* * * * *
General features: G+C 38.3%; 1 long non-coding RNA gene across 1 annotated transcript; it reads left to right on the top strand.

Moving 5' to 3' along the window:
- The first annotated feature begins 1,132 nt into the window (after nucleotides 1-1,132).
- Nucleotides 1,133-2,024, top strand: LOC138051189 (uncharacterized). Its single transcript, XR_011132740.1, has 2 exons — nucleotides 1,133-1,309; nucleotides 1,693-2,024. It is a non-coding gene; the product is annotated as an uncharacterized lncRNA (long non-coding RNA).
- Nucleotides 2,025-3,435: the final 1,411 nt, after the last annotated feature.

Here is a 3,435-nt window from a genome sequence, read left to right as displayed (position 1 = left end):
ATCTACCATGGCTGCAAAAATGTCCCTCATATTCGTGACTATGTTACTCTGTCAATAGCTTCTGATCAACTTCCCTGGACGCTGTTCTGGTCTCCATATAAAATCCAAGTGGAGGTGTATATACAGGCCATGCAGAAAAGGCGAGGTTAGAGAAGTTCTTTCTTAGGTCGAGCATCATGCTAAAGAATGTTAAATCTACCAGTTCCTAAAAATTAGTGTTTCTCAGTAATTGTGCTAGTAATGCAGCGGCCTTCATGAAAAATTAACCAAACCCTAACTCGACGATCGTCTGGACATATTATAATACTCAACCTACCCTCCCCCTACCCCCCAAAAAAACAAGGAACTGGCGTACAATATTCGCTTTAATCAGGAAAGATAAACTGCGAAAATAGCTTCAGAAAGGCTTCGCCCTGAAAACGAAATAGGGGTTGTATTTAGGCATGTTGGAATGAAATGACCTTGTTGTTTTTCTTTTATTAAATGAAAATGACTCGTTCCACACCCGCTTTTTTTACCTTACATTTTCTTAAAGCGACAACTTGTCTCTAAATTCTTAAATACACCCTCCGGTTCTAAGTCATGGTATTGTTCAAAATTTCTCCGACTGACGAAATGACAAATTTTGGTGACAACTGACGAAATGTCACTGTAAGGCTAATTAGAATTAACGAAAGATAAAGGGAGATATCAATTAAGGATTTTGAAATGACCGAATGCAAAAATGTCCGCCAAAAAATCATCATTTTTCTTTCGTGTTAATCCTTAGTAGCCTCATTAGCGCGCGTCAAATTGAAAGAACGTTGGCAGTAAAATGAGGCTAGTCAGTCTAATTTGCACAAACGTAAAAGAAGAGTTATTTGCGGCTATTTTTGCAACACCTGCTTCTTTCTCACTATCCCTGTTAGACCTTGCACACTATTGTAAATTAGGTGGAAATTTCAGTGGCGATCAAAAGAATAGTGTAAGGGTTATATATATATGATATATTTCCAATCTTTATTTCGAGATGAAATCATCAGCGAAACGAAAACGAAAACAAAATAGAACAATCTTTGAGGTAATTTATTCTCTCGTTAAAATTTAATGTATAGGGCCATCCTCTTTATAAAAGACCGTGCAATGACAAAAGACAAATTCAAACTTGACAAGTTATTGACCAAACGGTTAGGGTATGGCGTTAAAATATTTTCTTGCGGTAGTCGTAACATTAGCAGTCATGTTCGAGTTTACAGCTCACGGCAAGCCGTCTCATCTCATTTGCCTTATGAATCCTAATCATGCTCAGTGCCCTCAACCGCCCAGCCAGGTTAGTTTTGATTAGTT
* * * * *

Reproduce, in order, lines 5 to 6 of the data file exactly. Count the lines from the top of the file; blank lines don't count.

- Nucleotides 2,025-3,435: the final 1,411 nt, after the last annotated feature.

Here is a 3,435-nt window from a genome sequence, read left to right as displayed (position 1 = left end):